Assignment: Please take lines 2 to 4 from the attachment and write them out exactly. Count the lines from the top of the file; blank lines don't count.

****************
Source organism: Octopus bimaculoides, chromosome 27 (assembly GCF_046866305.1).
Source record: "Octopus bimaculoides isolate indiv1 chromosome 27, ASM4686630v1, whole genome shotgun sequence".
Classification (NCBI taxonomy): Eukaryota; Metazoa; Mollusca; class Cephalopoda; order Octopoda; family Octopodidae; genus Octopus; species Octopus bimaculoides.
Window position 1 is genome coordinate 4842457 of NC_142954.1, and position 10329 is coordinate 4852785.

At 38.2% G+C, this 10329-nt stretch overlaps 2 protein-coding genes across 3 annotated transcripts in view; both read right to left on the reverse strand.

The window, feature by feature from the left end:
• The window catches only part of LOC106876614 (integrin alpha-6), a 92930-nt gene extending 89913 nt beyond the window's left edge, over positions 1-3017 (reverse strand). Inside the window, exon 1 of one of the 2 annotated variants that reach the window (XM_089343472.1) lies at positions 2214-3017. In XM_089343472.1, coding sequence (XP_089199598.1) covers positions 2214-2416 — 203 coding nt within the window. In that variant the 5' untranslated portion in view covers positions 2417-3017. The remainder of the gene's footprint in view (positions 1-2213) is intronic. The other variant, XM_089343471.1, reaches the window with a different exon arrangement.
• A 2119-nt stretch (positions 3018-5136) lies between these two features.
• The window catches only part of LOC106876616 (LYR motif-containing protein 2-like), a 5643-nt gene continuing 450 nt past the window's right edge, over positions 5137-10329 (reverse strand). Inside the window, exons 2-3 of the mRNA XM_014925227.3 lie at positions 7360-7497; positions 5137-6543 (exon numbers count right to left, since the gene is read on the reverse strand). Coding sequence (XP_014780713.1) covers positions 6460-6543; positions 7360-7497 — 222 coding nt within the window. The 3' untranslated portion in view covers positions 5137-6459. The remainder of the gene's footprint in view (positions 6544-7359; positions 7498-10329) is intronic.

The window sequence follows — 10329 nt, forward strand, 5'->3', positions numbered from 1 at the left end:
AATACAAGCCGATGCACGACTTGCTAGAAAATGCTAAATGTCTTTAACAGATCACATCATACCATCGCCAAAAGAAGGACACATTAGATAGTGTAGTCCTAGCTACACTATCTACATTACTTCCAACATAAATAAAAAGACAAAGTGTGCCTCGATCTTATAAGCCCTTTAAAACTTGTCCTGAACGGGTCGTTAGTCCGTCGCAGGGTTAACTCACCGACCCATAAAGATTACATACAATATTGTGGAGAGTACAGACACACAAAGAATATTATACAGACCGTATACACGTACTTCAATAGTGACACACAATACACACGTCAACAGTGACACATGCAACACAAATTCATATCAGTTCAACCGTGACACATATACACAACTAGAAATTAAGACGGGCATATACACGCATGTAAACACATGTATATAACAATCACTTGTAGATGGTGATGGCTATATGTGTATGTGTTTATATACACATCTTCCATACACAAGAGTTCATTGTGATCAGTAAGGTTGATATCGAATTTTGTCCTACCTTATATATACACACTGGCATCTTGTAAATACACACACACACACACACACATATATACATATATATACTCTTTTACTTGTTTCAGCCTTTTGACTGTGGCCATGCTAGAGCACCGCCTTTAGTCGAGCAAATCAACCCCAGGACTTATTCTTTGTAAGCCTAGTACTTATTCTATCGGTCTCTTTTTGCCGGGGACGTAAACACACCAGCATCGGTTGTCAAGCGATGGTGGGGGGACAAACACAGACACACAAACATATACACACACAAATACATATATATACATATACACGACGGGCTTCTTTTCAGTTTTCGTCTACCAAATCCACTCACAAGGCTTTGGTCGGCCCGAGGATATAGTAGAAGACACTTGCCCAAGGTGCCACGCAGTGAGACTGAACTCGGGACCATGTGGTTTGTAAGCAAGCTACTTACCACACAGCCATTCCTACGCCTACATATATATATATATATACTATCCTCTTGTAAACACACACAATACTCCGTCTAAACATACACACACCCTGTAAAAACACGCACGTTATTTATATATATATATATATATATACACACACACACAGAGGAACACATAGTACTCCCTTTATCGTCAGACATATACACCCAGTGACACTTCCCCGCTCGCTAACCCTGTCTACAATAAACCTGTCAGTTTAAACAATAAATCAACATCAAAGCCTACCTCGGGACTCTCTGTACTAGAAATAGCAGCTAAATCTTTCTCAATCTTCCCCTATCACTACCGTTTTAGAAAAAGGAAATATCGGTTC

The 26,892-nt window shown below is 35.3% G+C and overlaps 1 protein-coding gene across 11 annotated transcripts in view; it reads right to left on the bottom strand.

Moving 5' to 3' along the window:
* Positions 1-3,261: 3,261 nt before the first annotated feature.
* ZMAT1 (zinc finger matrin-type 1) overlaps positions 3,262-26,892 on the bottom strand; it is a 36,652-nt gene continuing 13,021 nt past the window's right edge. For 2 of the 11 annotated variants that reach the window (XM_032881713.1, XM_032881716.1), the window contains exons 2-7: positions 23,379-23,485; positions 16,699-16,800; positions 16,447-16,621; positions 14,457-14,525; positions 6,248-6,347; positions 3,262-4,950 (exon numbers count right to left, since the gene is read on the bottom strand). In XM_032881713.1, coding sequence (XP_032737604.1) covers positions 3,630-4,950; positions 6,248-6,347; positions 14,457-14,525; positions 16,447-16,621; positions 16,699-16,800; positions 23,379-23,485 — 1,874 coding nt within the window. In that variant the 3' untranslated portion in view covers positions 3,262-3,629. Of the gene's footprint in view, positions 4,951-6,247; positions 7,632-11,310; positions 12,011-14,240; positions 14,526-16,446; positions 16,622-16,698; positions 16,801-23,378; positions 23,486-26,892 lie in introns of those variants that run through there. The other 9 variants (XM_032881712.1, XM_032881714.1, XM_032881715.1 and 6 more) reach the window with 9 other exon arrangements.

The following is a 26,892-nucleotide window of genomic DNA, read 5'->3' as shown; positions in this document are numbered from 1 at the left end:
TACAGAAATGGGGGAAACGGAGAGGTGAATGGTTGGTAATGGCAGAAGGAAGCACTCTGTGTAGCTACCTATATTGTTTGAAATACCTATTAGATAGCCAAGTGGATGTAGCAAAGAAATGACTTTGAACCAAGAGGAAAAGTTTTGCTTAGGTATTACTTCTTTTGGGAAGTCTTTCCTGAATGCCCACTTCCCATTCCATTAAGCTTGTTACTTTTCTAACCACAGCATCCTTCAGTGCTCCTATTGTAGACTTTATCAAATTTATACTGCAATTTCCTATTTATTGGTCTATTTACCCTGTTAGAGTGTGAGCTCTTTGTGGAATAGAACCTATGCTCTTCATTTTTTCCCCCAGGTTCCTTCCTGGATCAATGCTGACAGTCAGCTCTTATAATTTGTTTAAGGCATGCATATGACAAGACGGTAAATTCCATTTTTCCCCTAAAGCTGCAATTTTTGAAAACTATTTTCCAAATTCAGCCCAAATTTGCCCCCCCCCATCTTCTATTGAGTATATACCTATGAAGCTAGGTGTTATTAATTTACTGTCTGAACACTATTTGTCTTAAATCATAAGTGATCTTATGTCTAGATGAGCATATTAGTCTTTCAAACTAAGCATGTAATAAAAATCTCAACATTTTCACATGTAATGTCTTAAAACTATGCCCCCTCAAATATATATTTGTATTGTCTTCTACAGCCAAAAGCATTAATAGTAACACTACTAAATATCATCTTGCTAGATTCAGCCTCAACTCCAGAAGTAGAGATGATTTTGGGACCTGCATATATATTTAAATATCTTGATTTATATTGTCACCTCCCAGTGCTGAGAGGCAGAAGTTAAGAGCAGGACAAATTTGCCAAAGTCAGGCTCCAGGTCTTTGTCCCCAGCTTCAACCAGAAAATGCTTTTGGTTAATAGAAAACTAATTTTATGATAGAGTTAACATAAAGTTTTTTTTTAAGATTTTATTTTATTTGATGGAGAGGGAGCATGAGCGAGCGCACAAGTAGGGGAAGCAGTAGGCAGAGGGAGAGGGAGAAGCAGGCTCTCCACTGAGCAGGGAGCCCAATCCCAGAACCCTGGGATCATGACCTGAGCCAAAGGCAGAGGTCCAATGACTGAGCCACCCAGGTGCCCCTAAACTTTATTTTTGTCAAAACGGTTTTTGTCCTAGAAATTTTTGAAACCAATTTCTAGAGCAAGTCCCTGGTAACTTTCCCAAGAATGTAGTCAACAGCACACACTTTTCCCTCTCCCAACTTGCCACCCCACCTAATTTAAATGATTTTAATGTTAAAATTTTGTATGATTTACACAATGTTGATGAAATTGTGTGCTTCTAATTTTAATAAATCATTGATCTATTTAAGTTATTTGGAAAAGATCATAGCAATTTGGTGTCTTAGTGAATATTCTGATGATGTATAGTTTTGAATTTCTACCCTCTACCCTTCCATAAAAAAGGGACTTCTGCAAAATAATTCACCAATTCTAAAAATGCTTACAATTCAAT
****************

Source record: "Octopus bimaculoides isolate indiv1 chromosome 27, ASM4686630v1, whole genome shotgun sequence".
Classification (NCBI taxonomy): Eukaryota; Metazoa; Mollusca; class Cephalopoda; order Octopoda; family Octopodidae; genus Octopus; species Octopus bimaculoides.
Window position 1 is genome coordinate 4842457 of NC_142954.1, and position 10329 is coordinate 4852785.